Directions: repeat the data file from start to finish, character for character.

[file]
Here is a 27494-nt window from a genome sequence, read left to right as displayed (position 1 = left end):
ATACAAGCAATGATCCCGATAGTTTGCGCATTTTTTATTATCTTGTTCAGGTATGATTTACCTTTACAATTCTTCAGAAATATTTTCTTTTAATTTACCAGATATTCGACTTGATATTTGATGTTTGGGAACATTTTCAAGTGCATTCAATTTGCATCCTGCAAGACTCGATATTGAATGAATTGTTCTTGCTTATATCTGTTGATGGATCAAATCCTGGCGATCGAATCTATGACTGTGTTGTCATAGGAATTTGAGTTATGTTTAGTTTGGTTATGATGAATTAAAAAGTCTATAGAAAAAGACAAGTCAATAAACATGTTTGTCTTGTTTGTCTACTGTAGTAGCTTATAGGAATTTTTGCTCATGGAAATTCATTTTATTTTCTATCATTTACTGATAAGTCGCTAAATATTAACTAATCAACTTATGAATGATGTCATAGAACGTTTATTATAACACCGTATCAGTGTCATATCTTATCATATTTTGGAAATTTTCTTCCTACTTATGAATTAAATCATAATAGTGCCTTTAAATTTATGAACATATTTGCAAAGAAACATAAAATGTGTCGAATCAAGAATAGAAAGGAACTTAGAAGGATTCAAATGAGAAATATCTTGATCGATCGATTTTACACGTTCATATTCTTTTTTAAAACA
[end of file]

Here is a 27494-nt window from a genome sequence, read left to right as displayed (position 1 = left end):
ATACAAGCAATGATCCCGATAGTTTGCGCATTTTTTATTATCTTGTTCAGGTATGATTTACCTTTACAATTCTTCAGAAATATTTTCTTTTAATTTACCAGATATTCGACTTGATATTTGATGTTTGGGAACATTTTCAAGTGCATTCAATTTGCATCCTGCAAGACTCGATATTGAATGAATTGTTCTTGCTTATATCTGTTGATGGATCAAATCCTGGCGATCGAATCTATGACTGTGTTGTCATAGGAATTTGAGTTATGTTTAGTTTGGTTATGATGAATTAAAAAGTCTATAGAAAAAGACAAGTCAATAAACATGTTTGTCTTGTTTGTCTACTGTAGTAGCTTATAGGAATTTTTGCTCATGGAAATTCATTTTATTTTCTATCATTTACTGATAAGTCGCTAAATATTAACTAATCAACTTATGAATGATGTCATAGAACGTTTATTATAACACCGTATCAGTGTCATATCTTATCATATTTTGGAAATTTTCTTCCTACTTATGAATTAAATCATAATAGTGCCTTTAAATTTATGAACATATTTGCAAAGAAACATAAAATGTGTCGAATCAAGAATAGAAAGGAACTTAGAAGGATTCAAATGAGAAATATCTTGATCGATCGATTTTACACGTTCATATTCTTTTTTAAAACA